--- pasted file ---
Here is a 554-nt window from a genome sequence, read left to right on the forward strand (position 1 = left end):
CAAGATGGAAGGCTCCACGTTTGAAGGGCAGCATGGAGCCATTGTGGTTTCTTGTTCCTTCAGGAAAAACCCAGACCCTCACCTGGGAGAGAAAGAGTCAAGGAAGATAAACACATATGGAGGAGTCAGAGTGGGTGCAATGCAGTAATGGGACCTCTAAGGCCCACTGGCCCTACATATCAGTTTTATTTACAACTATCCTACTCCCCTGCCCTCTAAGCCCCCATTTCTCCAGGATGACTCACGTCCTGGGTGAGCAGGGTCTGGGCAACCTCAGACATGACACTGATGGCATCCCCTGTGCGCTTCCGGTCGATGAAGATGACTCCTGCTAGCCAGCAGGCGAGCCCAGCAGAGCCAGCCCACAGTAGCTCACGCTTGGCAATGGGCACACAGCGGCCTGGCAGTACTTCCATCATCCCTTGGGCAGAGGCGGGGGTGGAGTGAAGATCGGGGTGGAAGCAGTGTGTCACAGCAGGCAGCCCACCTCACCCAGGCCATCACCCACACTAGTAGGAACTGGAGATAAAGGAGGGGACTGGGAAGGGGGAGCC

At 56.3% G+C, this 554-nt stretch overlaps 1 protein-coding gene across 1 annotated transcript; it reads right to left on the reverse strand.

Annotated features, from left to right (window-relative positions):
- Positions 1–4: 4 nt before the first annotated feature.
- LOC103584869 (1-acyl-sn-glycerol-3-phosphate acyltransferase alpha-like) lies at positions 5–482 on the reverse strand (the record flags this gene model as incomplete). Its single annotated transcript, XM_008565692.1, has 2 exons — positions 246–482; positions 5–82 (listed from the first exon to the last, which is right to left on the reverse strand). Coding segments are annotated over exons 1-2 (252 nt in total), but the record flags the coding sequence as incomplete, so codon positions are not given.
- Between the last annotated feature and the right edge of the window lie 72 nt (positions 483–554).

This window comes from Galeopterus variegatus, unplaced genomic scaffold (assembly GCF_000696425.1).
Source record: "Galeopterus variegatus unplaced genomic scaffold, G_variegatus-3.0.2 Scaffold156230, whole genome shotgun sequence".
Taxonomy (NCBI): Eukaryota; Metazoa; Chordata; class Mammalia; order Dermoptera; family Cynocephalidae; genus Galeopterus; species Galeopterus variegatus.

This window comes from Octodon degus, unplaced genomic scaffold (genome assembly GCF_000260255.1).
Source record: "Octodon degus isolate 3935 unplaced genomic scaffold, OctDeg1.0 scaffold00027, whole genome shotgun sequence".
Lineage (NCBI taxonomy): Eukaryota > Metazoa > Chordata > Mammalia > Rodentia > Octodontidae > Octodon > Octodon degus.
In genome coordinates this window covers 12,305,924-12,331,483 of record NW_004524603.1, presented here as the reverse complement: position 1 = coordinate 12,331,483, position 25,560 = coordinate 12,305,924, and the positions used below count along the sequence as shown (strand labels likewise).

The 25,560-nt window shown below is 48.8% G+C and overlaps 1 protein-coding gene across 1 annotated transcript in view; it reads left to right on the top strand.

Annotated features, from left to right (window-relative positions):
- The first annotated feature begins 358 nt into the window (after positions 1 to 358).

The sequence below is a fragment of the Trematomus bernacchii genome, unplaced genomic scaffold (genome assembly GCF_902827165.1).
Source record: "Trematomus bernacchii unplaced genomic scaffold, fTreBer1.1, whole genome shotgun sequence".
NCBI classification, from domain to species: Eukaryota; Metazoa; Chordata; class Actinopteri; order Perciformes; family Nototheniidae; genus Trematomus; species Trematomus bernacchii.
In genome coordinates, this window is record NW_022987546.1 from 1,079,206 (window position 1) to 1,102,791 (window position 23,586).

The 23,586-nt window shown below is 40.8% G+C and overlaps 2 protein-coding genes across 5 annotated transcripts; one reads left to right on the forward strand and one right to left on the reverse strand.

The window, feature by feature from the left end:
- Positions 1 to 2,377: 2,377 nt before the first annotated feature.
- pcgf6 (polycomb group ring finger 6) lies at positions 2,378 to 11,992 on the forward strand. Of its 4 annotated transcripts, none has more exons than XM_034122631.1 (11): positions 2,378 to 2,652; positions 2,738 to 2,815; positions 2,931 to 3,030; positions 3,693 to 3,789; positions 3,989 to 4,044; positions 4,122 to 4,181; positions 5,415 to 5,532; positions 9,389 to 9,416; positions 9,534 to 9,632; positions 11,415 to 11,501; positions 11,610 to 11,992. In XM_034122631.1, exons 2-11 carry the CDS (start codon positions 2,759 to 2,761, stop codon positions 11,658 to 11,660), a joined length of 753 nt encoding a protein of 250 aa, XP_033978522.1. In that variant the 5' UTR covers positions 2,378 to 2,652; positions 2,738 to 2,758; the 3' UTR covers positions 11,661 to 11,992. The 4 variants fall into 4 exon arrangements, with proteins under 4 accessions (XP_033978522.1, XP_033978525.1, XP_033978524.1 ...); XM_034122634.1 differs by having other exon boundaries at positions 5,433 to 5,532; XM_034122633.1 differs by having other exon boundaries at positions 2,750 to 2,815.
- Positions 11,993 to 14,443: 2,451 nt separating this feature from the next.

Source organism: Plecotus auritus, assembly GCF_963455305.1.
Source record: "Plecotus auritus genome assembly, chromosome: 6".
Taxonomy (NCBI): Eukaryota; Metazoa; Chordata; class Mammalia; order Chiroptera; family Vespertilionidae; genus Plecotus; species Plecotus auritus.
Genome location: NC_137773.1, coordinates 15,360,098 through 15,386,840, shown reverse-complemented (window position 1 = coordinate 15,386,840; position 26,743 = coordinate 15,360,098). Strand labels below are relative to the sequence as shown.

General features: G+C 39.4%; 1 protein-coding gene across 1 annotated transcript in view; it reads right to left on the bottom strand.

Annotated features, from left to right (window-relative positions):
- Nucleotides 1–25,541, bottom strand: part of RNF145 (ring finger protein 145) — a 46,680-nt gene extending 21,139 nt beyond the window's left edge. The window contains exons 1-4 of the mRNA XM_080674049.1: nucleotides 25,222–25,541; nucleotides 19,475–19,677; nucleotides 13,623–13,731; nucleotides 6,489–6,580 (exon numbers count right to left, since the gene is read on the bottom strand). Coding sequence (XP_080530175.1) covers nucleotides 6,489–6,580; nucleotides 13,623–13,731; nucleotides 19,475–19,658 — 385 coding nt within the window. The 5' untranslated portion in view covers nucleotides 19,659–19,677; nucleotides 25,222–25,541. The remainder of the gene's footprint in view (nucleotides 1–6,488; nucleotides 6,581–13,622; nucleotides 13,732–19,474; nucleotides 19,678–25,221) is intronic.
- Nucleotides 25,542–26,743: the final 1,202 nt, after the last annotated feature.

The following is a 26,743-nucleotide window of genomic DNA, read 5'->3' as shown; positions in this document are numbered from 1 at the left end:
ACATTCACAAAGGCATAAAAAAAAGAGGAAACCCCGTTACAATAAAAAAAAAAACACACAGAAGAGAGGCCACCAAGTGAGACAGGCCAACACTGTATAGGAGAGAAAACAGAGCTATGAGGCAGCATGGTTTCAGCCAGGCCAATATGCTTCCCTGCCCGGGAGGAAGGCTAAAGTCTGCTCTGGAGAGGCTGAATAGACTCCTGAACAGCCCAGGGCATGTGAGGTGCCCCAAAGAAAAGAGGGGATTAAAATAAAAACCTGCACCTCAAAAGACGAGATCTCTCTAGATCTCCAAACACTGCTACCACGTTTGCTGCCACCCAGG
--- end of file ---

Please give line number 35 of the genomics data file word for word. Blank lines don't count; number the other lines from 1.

The following is a 26,743-nucleotide window of genomic DNA, read 5'->3' as shown; positions in this document are numbered from 1 at the left end: